My wife and I have 10 grandchildren — six boys and four girls. My daughter Maria is expecting a new baby in January, so that will bring the total to 11. Three of our grandsons were born last year during the month of November. Since they’re all crawling now, I recently proposed to the family that we schedule a crawling contest. My plan is for all of us to meet on a Sunday afternoon at my brother-in-law’s business, Body Fitness.
Body Fitness has a dance floor where we could place the three boys on one end of the floor and their mothers on the other end. Their mothers could use whatever means necessary to entice the boys to crawl across the floor to arrive at the finish line before the others. All our family members would be present to cheer on the boys.
We haven’t been able to get everyone together yet. My concern is that we have only a short window of time to schedule the race. All three boys are going to be walking within the next month.
The ages of the remaining grandchildren vary between two and nine years old. One of the boys is two years old, and he happens to be very curious and mischievous. He reminds me of Curious George, the young monkey in the popular children’s book series.
Recently, while I was at a family function, the mischievous grandson started acting up. When his mom disciplined him, I butted in and started lecturing her. Yea, I know. I should have minded my own business and kept my mouth shut. But I said something anyway. Here’s what I told my daughter:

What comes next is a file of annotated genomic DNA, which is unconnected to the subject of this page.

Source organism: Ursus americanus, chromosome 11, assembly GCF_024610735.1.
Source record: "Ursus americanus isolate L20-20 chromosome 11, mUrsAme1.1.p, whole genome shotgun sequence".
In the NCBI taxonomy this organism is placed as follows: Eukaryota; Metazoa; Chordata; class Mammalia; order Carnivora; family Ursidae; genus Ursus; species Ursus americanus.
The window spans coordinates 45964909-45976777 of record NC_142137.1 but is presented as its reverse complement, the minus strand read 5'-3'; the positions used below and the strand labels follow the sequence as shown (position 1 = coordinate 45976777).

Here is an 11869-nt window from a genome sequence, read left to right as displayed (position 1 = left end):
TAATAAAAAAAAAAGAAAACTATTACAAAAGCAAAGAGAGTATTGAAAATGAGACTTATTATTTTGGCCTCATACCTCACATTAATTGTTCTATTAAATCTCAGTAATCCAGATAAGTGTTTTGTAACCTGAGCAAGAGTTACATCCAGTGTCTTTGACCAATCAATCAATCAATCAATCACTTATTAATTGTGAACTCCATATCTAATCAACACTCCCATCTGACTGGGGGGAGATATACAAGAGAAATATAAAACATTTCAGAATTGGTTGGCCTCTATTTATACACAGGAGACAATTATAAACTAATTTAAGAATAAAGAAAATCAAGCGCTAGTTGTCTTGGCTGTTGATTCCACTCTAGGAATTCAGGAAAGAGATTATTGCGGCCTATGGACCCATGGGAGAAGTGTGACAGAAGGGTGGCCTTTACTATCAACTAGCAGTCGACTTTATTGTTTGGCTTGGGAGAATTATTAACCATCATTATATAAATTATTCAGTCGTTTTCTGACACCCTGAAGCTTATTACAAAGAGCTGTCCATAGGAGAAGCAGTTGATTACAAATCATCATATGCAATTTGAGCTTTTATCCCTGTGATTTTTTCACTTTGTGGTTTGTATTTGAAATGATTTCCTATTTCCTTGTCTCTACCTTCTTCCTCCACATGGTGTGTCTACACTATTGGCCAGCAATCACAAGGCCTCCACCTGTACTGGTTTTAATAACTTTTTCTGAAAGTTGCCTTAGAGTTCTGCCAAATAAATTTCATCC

When he does something wrong, it’s okay to discipline him, but you should be careful about what you say to him. You should never ask the question “Why did you do that?” When that particular question is asked of a child, the child’s mind usually comes up with one of two answers. The first answer is “Because I’m a bad boy.” The second answer is either “Because I’m a dummy” or “Because I’m stupid.”
I don’t know whether my daughter asks her son the question I referred to, but just in case she does, I wanted to give her my opinion of how she should respond to his mischievous behavior.
I told her that instead of asking her son a question after he does something wrong, she should make the following statement to him: “You’re a good boy. I don’t know why you did that, because you’re smart and you know better. I know you won’t do it again because you’re a good boy.”
I learned this technique from my mom, because that’s what she repeatedly said to me when I was a boy. As a young boy, I was also curious and mischievous. Whenever I did something wrong, my mom acted surprised and reassured me that I must have made a mistake. There were many times when she told me that I was a lot smarter than I led others to believe and that I needed to use my intelligence to do the right thing.
Generally, during the first six years of a child’s life, the foundation for the child’s belief system is firmly established — a belief system that will remain with the child for the rest of his or her life.